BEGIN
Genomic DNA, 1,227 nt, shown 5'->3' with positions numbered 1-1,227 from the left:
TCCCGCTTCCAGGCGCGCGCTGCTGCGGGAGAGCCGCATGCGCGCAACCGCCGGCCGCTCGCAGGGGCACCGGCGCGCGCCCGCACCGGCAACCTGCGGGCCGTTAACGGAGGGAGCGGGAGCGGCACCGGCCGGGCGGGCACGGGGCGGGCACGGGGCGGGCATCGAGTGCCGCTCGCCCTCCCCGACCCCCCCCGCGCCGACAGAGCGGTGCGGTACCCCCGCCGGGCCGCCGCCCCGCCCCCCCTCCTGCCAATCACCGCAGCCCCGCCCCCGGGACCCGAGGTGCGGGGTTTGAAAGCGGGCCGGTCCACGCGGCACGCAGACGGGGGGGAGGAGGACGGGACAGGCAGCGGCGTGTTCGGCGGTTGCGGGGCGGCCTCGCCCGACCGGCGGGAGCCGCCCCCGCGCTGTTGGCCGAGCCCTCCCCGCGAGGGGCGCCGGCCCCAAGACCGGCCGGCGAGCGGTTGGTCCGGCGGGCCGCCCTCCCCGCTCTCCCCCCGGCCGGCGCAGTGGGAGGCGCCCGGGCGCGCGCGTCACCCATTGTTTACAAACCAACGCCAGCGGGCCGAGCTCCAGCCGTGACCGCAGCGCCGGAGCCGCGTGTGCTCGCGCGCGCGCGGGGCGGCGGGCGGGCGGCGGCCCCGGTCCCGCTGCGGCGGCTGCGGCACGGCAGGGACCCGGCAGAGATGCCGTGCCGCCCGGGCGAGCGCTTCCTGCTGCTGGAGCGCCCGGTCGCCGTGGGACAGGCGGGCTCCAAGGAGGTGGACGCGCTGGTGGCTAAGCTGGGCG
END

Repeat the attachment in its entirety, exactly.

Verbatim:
Genomic DNA, 1,227 nt, shown 5'->3' with positions numbered 1-1,227 from the left:
TCCCGCTTCCAGGCGCGCGCTGCTGCGGGAGAGCCGCATGCGCGCAACCGCCGGCCGCTCGCAGGGGCACCGGCGCGCGCCCGCACCGGCAACCTGCGGGCCGTTAACGGAGGGAGCGGGAGCGGCACCGGCCGGGCGGGCACGGGGCGGGCACGGGGCGGGCATCGAGTGCCGCTCGCCCTCCCCGACCCCCCCCGCGCCGACAGAGCGGTGCGGTACCCCCGCCGGGCCGCCGCCCCGCCCCCCCTCCTGCCAATCACCGCAGCCCCGCCCCCGGGACCCGAGGTGCGGGGTTTGAAAGCGGGCCGGTCCACGCGGCACGCAGACGGGGGGGAGGAGGACGGGACAGGCAGCGGCGTGTTCGGCGGTTGCGGGGCGGCCTCGCCCGACCGGCGGGAGCCGCCCCCGCGCTGTTGGCCGAGCCCTCCCCGCGAGGGGCGCCGGCCCCAAGACCGGCCGGCGAGCGGTTGGTCCGGCGGGCCGCCCTCCCCGCTCTCCCCCCGGCCGGCGCAGTGGGAGGCGCCCGGGCGCGCGCGTCACCCATTGTTTACAAACCAACGCCAGCGGGCCGAGCTCCAGCCGTGACCGCAGCGCCGGAGCCGCGTGTGCTCGCGCGCGCGCGGGGCGGCGGGCGGGCGGCGGCCCCGGTCCCGCTGCGGCGGCTGCGGCACGGCAGGGACCCGGCAGAGATGCCGTGCCGCCCGGGCGAGCGCTTCCTGCTGCTGGAGCGCCCGGTCGCCGTGGGACAGGCGGGCTCCAAGGAGGTGGACGCGCTGGTGGCTAAGCTGGGCG